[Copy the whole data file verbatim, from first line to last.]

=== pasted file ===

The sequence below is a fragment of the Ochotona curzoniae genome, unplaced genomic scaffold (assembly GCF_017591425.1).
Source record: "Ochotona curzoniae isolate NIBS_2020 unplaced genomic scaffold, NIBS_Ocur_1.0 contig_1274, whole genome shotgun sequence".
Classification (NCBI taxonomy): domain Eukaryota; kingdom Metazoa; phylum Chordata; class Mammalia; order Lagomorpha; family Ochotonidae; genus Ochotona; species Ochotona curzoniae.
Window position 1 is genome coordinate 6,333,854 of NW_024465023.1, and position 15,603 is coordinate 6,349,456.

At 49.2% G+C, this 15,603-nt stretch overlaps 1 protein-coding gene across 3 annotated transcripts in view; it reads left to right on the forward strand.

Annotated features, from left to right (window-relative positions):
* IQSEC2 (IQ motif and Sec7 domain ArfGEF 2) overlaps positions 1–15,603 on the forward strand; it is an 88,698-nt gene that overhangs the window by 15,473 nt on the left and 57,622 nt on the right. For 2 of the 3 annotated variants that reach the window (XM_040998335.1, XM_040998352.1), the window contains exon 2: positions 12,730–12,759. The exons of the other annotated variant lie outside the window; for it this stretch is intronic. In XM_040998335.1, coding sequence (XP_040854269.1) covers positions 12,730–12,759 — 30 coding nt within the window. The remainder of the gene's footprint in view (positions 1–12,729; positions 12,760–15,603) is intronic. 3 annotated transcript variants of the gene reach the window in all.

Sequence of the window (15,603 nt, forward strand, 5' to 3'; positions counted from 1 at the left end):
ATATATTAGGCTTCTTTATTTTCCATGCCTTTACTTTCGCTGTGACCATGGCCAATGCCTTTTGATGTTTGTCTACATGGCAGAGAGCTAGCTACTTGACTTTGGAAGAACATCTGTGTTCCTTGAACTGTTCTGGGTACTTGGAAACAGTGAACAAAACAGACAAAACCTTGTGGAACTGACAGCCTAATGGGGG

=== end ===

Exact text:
The sequence below is a fragment of the Ochotona curzoniae genome, unplaced genomic scaffold (assembly GCF_017591425.1).
Source record: "Ochotona curzoniae isolate NIBS_2020 unplaced genomic scaffold, NIBS_Ocur_1.0 contig_1274, whole genome shotgun sequence".
Classification (NCBI taxonomy): domain Eukaryota; kingdom Metazoa; phylum Chordata; class Mammalia; order Lagomorpha; family Ochotonidae; genus Ochotona; species Ochotona curzoniae.
Window position 1 is genome coordinate 6,333,854 of NW_024465023.1, and position 15,603 is coordinate 6,349,456.

At 49.2% G+C, this 15,603-nt stretch overlaps 1 protein-coding gene across 3 annotated transcripts in view; it reads left to right on the forward strand.

Annotated features, from left to right (window-relative positions):
* IQSEC2 (IQ motif and Sec7 domain ArfGEF 2) overlaps positions 1–15,603 on the forward strand; it is an 88,698-nt gene that overhangs the window by 15,473 nt on the left and 57,622 nt on the right. For 2 of the 3 annotated variants that reach the window (XM_040998335.1, XM_040998352.1), the window contains exon 2: positions 12,730–12,759. The exons of the other annotated variant lie outside the window; for it this stretch is intronic. In XM_040998335.1, coding sequence (XP_040854269.1) covers positions 12,730–12,759 — 30 coding nt within the window. The remainder of the gene's footprint in view (positions 1–12,729; positions 12,760–15,603) is intronic. 3 annotated transcript variants of the gene reach the window in all.

Sequence of the window (15,603 nt, forward strand, 5' to 3'; positions counted from 1 at the left end):
ATATATTAGGCTTCTTTATTTTCCATGCCTTTACTTTCGCTGTGACCATGGCCAATGCCTTTTGATGTTTGTCTACATGGCAGAGAGCTAGCTACTTGACTTTGGAAGAACATCTGTGTTCCTTGAACTGTTCTGGGTACTTGGAAACAGTGAACAAAACAGACAAAACCTTGTGGAACTGACAGCCTAATGGGGG